Kind of ironic that people who think him hitting 600 HRs is not noteworthy in anyway, make note of it in their columns.

      Even if it is in a negative way, it draws attention to something they feel is not worthy of attention.

    5. G.I. Joey
      July 22nd, 2010 | 3:28 pm

      I’m still “juiced” for 600.

    6. July 22nd, 2010 | 3:33 pm

      @ MJ Recanati:
      You’re right, MJ! (Smacks forehead) I’ll try to avoid the temptation next time!

    7. Raf
      July 22nd, 2010 | 3:37 pm

      throwstrikes wrote:

      Even if it is in a negative way, it draws attention to something they feel is not worthy of attention.

      Usually themselves.

      Someone needs to send Dalhberg a copy of Bouton’s “Ball Four”

    8. MJ Recanati
      July 22nd, 2010 | 4:09 pm

      lisaswan wrote:

      You’re right, MJ! (Smacks forehead) I’ll try to avoid the temptation next time!

      :-)

    9. MJ Recanati
      July 22nd, 2010 | 4:09 pm

      clintfsu813 wrote:

      If these kind of posts get no comments, do you think Steve would stop posting them?

      Nope, but we can hope so anyway.

    10. Evan3457
      July 22nd, 2010 | 4:27 pm

      Rather than the usual reply, which is, people are free to discount what they want, but if A-Rod becomes the all-time home run leader, then he becomes the all-time home run leader, I’d like to take a small portion of what this “journalist” says head-on. I’m referring to this section:

      Even if you believe Rodriguez when he says he used steroids only when he was playing for the Texas Rangers, his march through the record books can’t be seen as anything but illegitimate. The problem is there’s no way to separate what was real from a very gifted player and what was supplemented by a very gifted chemist.

      Well, no, this last part is a load of crapola, if you assume that the onlys seasons he used steroids were the three years in Texas. Here’s why:

      In the previous two seasons, A-Rod was playing for Seattle, and he was playing in Safeco Field. Here are his two triple crown lines:

      1999: 42 HR, 111 RBI, .285 BAVG
      2000: 41 HR, 132 RBI, .316 BAVG

      A-Rod was ALREADY a superstar, already on a Hall of Fame track before the 3 seasons in Texas. But there’s more. Here are his two triple crown line splits, home and road for the two seasons and the total for the two:

      1999-Home: 20-59-.284; Road: 22-52-.286
      2000-Home: 13-51-.272; Road: 28-81-.356
      Combined-Home: 33-110-.278; Road 50-133-.323

      Now, in 2001, A-Rod is moving from one of the best pitcher’s parks in baseball (especially damaging to RH power hitters, or so it is said) to the best hitter’s park in the league. You’d expect his power numbers to jump.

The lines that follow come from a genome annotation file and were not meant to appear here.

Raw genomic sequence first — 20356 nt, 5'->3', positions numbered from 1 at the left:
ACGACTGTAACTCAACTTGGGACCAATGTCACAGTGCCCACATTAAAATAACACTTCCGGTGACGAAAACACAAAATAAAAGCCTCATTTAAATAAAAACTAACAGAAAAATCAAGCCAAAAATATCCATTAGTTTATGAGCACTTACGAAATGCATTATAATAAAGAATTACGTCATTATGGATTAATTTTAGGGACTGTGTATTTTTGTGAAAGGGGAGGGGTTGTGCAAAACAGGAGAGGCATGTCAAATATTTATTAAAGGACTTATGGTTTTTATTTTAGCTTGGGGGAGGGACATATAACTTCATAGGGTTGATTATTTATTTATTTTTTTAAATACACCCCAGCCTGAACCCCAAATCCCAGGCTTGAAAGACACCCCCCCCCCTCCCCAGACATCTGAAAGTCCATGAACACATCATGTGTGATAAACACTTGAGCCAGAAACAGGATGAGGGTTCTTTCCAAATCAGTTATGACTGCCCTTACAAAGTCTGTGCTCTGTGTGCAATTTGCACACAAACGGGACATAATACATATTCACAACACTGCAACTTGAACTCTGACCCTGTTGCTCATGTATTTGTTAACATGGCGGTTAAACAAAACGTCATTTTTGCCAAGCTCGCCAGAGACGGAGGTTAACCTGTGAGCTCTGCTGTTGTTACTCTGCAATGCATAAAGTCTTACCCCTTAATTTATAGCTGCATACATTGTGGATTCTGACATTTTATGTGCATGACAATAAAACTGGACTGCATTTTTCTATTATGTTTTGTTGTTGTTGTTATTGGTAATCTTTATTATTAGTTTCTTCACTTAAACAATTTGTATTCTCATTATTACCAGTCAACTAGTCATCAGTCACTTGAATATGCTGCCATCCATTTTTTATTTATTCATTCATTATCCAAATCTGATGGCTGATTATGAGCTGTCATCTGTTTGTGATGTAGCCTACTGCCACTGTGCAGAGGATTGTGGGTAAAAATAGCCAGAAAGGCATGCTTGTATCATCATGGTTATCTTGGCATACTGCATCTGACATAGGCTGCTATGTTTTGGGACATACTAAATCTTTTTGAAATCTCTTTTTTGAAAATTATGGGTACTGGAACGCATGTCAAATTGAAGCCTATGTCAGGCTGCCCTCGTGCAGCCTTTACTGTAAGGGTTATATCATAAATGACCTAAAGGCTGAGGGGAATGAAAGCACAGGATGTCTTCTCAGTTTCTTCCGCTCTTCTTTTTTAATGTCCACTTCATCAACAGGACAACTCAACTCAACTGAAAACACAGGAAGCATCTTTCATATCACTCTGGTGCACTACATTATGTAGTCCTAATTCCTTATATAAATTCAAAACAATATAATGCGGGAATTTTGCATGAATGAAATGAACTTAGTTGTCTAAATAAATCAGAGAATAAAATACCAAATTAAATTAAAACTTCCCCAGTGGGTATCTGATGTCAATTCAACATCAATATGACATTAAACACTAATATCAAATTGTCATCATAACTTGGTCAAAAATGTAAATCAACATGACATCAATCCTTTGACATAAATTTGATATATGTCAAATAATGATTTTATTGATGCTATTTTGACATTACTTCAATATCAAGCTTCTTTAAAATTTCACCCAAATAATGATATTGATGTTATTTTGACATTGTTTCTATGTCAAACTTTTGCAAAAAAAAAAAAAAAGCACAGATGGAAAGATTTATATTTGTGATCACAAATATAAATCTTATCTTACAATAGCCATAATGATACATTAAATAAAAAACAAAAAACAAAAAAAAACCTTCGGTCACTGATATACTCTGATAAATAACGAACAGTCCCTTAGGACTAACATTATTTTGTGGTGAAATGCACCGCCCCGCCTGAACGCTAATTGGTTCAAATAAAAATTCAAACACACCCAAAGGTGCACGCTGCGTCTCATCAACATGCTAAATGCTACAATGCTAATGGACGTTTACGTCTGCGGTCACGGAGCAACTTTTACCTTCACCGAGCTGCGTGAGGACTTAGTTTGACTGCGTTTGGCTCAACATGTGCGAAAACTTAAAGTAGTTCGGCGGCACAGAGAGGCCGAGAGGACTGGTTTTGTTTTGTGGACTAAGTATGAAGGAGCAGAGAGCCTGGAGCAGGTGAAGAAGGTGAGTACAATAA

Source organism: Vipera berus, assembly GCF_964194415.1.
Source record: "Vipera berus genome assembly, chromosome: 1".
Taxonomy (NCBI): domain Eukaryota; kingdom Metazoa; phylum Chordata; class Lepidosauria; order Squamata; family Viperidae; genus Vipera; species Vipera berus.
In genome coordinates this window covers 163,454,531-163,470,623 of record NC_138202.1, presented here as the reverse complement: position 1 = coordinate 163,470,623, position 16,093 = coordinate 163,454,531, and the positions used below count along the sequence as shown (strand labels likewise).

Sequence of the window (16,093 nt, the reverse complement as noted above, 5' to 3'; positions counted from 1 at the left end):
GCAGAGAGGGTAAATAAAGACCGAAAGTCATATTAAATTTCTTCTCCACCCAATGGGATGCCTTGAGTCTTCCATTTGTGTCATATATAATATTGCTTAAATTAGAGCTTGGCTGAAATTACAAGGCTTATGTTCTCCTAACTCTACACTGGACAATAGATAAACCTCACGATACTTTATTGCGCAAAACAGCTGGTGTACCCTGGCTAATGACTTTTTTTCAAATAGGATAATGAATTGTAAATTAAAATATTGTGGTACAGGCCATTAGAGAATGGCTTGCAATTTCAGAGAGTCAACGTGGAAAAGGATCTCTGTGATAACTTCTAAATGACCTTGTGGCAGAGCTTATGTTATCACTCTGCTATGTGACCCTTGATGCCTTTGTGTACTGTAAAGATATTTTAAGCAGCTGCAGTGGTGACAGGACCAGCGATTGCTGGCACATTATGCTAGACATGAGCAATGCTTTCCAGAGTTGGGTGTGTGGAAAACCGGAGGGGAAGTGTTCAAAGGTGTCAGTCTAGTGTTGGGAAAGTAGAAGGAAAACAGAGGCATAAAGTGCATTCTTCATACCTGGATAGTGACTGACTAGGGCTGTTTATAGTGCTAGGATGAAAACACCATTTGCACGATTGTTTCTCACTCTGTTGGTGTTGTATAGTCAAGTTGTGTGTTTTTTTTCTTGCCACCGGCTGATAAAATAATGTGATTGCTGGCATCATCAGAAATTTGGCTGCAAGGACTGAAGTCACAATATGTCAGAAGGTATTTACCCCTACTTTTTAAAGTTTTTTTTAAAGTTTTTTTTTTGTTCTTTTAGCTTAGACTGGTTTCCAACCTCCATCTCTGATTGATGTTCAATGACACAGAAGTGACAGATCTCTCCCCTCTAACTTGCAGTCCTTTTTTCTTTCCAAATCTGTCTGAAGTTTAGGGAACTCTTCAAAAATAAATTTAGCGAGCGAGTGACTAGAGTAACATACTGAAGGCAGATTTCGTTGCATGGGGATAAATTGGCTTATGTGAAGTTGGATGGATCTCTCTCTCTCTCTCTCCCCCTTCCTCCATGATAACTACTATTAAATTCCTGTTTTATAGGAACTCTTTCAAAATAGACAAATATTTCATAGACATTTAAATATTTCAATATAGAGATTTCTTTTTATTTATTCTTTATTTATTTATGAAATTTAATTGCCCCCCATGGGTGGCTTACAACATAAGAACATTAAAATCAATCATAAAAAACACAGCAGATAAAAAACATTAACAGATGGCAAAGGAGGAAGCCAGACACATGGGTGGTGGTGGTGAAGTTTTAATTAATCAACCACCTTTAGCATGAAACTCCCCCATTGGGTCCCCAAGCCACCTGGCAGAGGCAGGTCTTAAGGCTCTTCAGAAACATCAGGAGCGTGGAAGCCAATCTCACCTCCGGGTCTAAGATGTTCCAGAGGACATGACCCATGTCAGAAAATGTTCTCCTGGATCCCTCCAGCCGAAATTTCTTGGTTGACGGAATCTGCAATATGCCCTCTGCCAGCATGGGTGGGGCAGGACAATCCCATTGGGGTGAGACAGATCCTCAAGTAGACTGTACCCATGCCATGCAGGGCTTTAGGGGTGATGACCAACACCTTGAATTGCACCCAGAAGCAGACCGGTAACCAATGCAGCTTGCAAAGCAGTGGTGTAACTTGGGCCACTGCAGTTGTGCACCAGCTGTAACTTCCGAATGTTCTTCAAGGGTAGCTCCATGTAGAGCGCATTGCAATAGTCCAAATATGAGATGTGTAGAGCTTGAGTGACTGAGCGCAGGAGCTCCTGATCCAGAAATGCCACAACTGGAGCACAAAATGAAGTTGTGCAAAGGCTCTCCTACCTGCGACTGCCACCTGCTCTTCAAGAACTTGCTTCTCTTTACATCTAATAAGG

In addition, A-Rod turned 25 in 2001, so he was leaving his “upward development” part of his career arc, and entering his “prime”.

      Let’s go back for a moment. The previous two seasons in Safeco, he averaged 41-120-.300. Now consider he’s entering his prime, with the usual uptick in power and average. Now consider he’s moving from Safeco to the Ballpark at Arlington. How much better would you expect him to do over the next three seasons? Another 5-10 HR a year? Another 10-20 RBI a year? Another 10-20 points on his BAVG?

      OK, let’s call it an average of 47-130-.310 (I have no idea how much to allow, I’m just assuming a normal age 25-6-7 growth, plus a much smaller park adjustment than would seem to be in order, given the extreme difference between Safeco and the Ballpark.)

      Now, over 3 years, that’s 141 HR, 390 RBI, and a .310 BAVG. In the real event, A-Rod hit 156 HR, knocked in 395 runs, and hit .305. That means, if we’re assuming that the remaining difference is attributable to PED use A-Rod hit an extra 15 HR, and knocked in an extra 5 runs, and saw no increase in his BAVG (a loss of 9 hits, if you want to be exacting).

      That means, instead of having 598 HR, 1780 RBI, and a lifetime BAVG of .303, A-Rod would have 583 HR, 1775 RBI, and a lifetime BAVG of .304.

      Which leads to one of two conclusions:

      1) If you believe, as Canseco alleged, that A-Rod used PED for a long long time, then you can make the statement above. If that’s what you believe, you have every right to believe it; I can’t say you’re wrong.

      2) But if you believe that A-Rod did only use PED in his 3 years in Texas, then there is no way to justify the state I boxed above. If you believe his story, he’s a massively obvious Hall of Fame level player, and he’d STILL be well on his way to 600 HR, 700 HR, Ruth’s record, Aaron’s Record, Bonds’ Record, (and 2000 RBI, and Aaron’s RBI record, as long as he stays in the middle of the Yankee batting order).

      The above boxed statement is the result of getting carried away with an idea.

      Just like this response.

    11. clintfsu813
      July 22nd, 2010 | 4:51 pm

      Best.Post.Ever.

    12. clintfsu813
      July 22nd, 2010 | 5:21 pm

      *Best.Comment.Ever.